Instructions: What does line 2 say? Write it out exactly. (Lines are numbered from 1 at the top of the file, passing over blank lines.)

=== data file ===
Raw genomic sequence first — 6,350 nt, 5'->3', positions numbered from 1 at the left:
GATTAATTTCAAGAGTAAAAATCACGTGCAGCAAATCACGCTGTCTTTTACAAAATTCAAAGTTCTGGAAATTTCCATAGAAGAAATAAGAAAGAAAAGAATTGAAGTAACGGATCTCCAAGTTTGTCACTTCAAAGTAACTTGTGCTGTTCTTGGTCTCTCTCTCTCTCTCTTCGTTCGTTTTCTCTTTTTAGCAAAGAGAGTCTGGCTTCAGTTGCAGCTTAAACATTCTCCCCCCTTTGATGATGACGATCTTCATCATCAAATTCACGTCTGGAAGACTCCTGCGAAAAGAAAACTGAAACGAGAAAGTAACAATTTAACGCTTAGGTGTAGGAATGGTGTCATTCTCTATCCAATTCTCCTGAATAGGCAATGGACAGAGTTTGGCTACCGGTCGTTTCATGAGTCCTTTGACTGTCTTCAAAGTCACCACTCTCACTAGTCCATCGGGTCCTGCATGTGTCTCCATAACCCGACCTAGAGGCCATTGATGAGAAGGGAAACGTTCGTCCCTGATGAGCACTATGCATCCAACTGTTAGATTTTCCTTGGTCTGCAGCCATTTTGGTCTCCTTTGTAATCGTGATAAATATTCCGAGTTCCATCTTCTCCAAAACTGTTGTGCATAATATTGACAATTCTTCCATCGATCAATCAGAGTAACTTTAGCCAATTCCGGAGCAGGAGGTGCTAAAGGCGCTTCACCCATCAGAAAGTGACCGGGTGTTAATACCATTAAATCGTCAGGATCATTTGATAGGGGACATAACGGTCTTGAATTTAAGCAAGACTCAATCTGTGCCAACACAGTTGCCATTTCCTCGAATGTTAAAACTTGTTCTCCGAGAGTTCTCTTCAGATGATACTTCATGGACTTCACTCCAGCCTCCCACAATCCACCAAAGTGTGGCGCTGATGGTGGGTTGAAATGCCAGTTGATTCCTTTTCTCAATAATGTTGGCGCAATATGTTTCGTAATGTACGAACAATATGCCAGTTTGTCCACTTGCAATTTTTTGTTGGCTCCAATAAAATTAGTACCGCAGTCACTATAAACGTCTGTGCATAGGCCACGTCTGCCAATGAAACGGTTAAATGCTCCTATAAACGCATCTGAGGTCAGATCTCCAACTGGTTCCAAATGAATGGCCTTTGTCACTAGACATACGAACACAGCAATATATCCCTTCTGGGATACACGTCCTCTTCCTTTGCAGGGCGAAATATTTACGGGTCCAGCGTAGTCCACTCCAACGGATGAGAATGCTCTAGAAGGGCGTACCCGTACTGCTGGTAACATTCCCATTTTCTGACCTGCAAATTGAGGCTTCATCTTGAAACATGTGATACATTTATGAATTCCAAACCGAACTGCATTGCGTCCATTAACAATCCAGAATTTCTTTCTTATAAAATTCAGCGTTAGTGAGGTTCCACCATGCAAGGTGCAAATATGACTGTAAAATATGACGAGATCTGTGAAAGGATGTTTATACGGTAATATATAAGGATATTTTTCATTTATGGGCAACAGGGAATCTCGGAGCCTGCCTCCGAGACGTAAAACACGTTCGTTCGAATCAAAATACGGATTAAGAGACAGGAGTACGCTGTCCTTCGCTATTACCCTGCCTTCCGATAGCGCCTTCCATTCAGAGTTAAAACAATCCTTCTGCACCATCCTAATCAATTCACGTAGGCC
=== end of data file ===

GATTAATTTCAAGAGTAAAAATCACGTGCAGCAAATCACGCTGTCTTTTACAAAATTCAAAGTTCTGGAAATTTCCATAGAAGAAATAAGAAAGAAAAGAATTGAAGTAACGGATCTCCAAGTTTGTCACTTCAAAGTAACTTGTGCTGTTCTTGGTCTCTCTCTCTCTCTCTTCGTTCGTTTTCTCTTTTTAGCAAAGAGAGTCTGGCTTCAGTTGCAGCTTAAACATTCTCCCCCCTTTGATGATGACGATCTTCATCATCAAATTCACGTCTGGAAGACTCCTGCGAAAAGAAAACTGAAACGAGAAAGTAACAATTTAACGCTTAGGTGTAGGAATGGTGTCATTCTCTATCCAATTCTCCTGAATAGGCAATGGACAGAGTTTGGCTACCGGTCGTTTCATGAGTCCTTTGACTGTCTTCAAAGTCACCACTCTCACTAGTCCATCGGGTCCTGCATGTGTCTCCATAACCCGACCTAGAGGCCATTGATGAGAAGGGAAACGTTCGTCCCTGATGAGCACTATGCATCCAACTGTTAGATTTTCCTTGGTCTGCAGCCATTTTGGTCTCCTTTGTAATCGTGATAAATATTCCGAGTTCCATCTTCTCCAAAACTGTTGTGCATAATATTGACAATTCTTCCATCGATCAATCAGAGTAACTTTAGCCAATTCCGGAGCAGGAGGTGCTAAAGGCGCTTCACCCATCAGAAAGTGACCGGGTGTTAATACCATTAAATCGTCAGGATCATTTGATAGGGGACATAACGGTCTTGAATTTAAGCAAGACTCAATCTGTGCCAACACAGTTGCCATTTCCTCGAATGTTAAAACTTGTTCTCCGAGAGTTCTCTTCAGATGATACTTCATGGACTTCACTCCAGCCTCCCACAATCCACCAAAGTGTGGCGCTGATGGTGGGTTGAAATGCCAGTTGATTCCTTTTCTCAATAATGTTGGCGCAATATGTTTCGTAATGTACGAACAATATGCCAGTTTGTCCACTTGCAATTTTTTGTTGGCTCCAATAAAATTAGTACCGCAGTCACTATAAACGTCTGTGCATAGGCCACGTCTGCCAATGAAACGGTTAAATGCTCCTATAAACGCATCTGAGGTCAGATCTCCAACTGGTTCCAAATGAATGGCCTTTGTCACTAGACATACGAACACAGCAATATATCCCTTCTGGGATACACGTCCTCTTCCTTTGCAGGGCGAAATATTTACGGGTCCAGCGTAGTCCACTCCAACGGATGAGAATGCTCTAGAAGGGCGTACCCGTACTGCTGGTAACATTCCCATTTTCTGACCTGCAAATTGAGGCTTCATCTTGAAACATGTGATACATTTATGAATTCCAAACCGAACTGCATTGCGTCCATTAACAATCCAGAATTTCTTTCTTATAAAATTCAGCGTTAGTGAGGTTCCACCATGCAAGGTGCAAATATGACTGTAAAATATGACGAGATCTGTGAAAGGATGTTTATACGGTAATATATAAGGATATTTTTCATTTATGGGCAACAGGGAATCTCGGAGCCTGCCTCCGAGACGTAAAACACGTTCGTTCGAATCAAAATACGGATTAAGAGACAGGAGTACGCTGTCCTTCGCTATTACCCTGCCTTCCGATAGCGCCTTCCATTCAGAGTTAAAACAATCCTTCTGCACCATCCTAATCAATTCACGTAGGCC